Johns Hopkins Oncology Survivorship Program Helps Patients Form a Community

More than 4,000 people have participated in Sibley Memorial Hospital’s integrative health programs.

Oncology Survivorship Program
Published in Community Health - Community Health Stories

Cyclist and mountaineer Ken Sands was diagnosed with liposarcoma, a rare type of cancer that developed in his left leg, in late 2017. He had 25 radiation treatments in early 2018, followed by surgery in March 2018 to remove the tumor. Doctors also removed the hamstring muscles, nerves and skin between the back of the knee and his hip to ensure the cancer did not spread.

“As you can imagine, the physical trauma was significant, and the mental and emotional trauma was extensive,” says Sands, who resides in Washington, D.C. “The Sibley yoga classes, and especially the meditation classes, helped me tremendously to regain a sense of myself.”

According to Pamela Goetz, oncology survivorship program manager at Sibley Memorial Hospital and Suburban Hospital, patients and their caregivers seek ways to support their physical, mental and social well-being. Both hospitals’ integrative programming meets some of this need; attendance in the classes has exceeded 4,000 participants in the past year. The classes include yoga, meditation, Reiki for self-care, nature and healing, and art therapy sessions. They are open to patients, their caregivers and community members.

“Cancer care is complex, requiring multiple treatment modalities and providers a radiation oncologist, a surgeon and medical oncologists, plus other specialists. People are often surprised by a diagnosis, and it’s scary,” says Goetz. “While the health care system focuses on the essential treatment, other types of support help the whole person cope and recover. So, support groups and integrative health classes are hugely helpful for actively participating in their recovery.”

For Sands, meditation and yoga classes have been highly beneficial.

“I was not in a good mental space, and surgery was invasive. Having new physical limitations was tough,” says Sands. “It was also challenging to face my mortality. I learned about the meditation classes and thought I’d give it a try. I immediately felt at ease.”

Sands says he took a while to embrace meditation because he had never done it before.

“I’d been going for a month and a half, and I started having moments of clarity,” Sands says. “Clearing out the clutter of the mind helped me realize what I really cared about. It’s helped me understand that things you go through in life, you can’t label them as good or bad. It just is. You have to stay in the present moment. Be with yourself as you are right now.”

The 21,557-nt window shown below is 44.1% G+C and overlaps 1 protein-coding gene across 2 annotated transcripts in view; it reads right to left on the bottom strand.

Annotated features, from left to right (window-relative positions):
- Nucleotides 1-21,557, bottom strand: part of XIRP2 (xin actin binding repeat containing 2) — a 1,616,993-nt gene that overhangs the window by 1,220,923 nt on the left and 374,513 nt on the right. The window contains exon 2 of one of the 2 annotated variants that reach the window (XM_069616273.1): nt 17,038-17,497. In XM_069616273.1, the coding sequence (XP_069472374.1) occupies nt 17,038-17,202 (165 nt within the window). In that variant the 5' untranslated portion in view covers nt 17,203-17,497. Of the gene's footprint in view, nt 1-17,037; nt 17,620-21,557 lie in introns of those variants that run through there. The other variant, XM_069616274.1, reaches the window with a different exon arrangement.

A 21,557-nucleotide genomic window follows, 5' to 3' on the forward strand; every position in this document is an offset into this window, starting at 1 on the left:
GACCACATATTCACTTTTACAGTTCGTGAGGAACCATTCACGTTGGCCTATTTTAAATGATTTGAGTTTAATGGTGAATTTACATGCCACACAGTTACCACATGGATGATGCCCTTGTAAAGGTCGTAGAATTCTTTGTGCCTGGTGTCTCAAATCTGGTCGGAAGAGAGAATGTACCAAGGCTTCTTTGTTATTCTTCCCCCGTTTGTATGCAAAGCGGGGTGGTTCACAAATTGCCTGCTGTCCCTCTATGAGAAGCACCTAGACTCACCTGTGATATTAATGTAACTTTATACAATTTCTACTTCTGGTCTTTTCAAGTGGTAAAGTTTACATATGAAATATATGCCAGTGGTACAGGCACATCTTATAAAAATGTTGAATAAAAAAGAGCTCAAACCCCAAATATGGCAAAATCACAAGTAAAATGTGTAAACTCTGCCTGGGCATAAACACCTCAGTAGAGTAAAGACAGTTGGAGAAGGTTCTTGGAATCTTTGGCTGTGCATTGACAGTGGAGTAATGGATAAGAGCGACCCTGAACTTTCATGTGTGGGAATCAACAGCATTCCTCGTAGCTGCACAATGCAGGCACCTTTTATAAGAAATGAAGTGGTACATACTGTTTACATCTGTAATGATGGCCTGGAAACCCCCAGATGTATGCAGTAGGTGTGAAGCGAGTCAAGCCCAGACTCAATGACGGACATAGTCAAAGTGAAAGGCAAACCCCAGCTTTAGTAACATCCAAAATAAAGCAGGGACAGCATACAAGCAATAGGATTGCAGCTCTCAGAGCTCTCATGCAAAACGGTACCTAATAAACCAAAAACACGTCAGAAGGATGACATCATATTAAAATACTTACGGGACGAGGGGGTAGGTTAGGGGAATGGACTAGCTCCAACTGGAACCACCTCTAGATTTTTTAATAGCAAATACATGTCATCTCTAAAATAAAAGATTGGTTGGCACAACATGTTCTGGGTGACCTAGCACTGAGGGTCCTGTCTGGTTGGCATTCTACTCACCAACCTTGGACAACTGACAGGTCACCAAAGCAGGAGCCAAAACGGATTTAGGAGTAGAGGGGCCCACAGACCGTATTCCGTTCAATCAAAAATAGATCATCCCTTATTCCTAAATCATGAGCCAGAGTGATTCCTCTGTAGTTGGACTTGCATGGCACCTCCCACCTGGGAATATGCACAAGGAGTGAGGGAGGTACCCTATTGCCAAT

There’s also a sense of community when you are in a class with several people going through the same thing, says Sands.

“You have a shared understanding and shared history,” says Sands. “I met people with liposarcomas, and we had empathy for each other. It was also good to see that they were doing fine.”

Sibley Memorial and Suburban also offer support groups. People are brought together around specific cancer types. The groups provide opportunities to talk about what people are going through, such as disease progression or financial issues.

Becky Pfordresher has practiced yoga for 25 years. When she was diagnosed with breast cancer in the summer of 2022, she says her doctor handed her a binder with various resources. There, she found Sibley’s support groups and yoga classes.

“In those first few months, you’re overwhelmed with the reality of what you’re facing,” says Pfordresher, of Washington, D.C. “The resources helped to keep me informed. I felt like I had a little more control in a situation where I felt out of control.”

In the support groups and yoga classes, Pfordresher made connections with other women. They also guided her on what to expect during and after her double mastectomy surgery and breast reconstruction.

“It was a lifeline and community for me,” says Pfordresher.

Clinical oncology social worker Janie Meiser says support groups are a great way to learn more information and interact with people who have a similar experience.

“I notice that at the end of each group, it feels like everyone was able to unload. Everyone seems lighter,” Meiser says. “They come away with questions to ask their doctors and tips or tricks to deal with the diagnosis. These groups make people feel connected and less isolated while undergoing treatment.”

For information about oncology survivorship programs, visit